In Ohio, a used car dealer can sell a car “as is.” “As is” usually appears together with the term “no warranty.” It means that the dealer will not be responsible for any problem with a used car once the buyer drives it off the lot. The buyer takes the risk as to the quality of the car and must pay for all repairs after the purchase, even if he or she is financing the purchase with the dealer. The buyer’s duty to make the car payments is not related to the working condition of the car.
Buyers should pay attention to the terms in the retail agreement before signing it. Terms like “as is,” “as they stand,” and “with all faults,” give up all express or implied warranties that would otherwise protect a buyer. A window sticker stating that the car is sold “as is” is also enough to alert the buyer that there is no warranty.
Some consumers are not aware of the legal effect of an “as is” clause when they buy used cars. They think they are only accepting defects of which they actually know. This understanding is wrong and is not an exception to the “as is” disclaimer. Moreover, consumers should be aware that used cars are not protected by the Lemon Law in Ohio. Ohio’s Lemon Law only protects cars from problems for the first year or 18,000 miles.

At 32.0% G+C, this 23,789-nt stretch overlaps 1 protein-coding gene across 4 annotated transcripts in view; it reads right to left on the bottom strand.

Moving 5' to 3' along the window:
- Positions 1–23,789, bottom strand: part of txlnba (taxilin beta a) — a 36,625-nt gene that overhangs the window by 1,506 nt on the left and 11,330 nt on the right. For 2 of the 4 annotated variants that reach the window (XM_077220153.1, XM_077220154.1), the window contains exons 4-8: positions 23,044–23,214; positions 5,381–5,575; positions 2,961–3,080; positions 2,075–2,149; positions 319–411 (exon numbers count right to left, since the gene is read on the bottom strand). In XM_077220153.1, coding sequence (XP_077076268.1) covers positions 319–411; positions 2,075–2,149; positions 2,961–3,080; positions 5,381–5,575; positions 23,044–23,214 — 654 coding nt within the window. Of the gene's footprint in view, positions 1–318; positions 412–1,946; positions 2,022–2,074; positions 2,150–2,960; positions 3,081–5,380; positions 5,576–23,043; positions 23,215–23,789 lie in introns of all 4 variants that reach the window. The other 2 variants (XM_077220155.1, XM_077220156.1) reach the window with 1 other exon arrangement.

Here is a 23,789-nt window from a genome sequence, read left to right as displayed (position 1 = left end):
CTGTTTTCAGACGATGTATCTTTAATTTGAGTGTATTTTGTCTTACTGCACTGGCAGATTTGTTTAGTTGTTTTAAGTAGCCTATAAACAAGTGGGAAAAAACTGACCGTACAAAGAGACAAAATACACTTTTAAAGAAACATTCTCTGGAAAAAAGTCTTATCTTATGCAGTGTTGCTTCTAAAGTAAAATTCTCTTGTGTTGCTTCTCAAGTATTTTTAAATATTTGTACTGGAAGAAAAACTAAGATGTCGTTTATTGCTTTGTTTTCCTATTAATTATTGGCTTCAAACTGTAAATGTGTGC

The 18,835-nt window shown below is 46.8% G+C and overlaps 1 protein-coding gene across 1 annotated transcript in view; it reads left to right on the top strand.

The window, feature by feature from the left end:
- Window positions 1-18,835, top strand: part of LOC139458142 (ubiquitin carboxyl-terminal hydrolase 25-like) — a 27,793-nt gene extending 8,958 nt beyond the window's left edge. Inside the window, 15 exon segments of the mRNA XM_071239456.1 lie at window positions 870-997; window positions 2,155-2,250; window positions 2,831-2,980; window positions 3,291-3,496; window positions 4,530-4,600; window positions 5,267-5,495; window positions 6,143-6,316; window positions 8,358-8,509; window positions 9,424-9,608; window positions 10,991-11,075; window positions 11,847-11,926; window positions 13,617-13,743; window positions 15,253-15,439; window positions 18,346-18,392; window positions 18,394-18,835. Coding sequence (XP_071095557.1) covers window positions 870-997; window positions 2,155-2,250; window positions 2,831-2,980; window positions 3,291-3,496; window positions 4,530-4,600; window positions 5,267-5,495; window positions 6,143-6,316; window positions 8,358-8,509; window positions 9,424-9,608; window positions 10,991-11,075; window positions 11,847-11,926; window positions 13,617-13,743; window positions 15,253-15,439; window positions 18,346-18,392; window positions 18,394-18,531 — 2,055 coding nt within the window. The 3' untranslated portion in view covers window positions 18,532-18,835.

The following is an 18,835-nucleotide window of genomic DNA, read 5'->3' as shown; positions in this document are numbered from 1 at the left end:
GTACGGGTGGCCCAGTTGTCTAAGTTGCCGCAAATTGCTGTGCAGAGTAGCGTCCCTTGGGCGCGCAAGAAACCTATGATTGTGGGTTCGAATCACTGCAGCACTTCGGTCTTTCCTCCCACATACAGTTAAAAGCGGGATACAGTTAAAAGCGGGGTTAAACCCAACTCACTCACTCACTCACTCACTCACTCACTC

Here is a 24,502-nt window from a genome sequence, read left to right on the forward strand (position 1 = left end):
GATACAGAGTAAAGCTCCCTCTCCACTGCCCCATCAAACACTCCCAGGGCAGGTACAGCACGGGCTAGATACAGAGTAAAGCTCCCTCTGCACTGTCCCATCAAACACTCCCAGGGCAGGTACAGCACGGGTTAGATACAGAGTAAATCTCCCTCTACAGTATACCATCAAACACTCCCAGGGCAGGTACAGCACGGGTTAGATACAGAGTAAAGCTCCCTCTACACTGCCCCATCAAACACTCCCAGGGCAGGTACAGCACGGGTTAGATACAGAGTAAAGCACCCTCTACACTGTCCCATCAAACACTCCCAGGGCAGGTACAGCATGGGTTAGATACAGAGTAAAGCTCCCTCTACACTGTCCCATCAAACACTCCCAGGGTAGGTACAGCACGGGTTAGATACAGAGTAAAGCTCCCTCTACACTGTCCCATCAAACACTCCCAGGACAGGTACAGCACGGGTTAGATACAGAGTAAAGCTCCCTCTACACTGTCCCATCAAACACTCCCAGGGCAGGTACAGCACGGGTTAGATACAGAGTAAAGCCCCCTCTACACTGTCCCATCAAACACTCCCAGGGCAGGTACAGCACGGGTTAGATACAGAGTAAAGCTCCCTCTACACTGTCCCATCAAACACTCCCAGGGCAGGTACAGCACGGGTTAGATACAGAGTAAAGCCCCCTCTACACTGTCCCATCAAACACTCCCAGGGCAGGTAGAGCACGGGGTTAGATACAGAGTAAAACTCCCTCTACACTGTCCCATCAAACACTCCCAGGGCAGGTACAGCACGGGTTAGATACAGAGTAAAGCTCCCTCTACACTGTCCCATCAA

Buyers should not purchase a used car “as is” unless they are prepared to pay for anything that goes wrong with it. A dealer will not pay for repairs to a car sold “as is,” even if the car breaks down a few blocks from the dealership as the owner is driving it home. Buyers should ask the dealer if they can have a mechanic inspect the car before purchasing, and try to find the car’s repair history. To avoid big surprises when buying a used car, buyers should get at least a 30-day warranty on the major components or include a short return period in the agreement during which they can get their money back for the car if they change their mind for any reason.
This article was written by Sage Wen and appeared in The Alert: Volume 33, Issue 2. Click here to read a full PDF of this issue!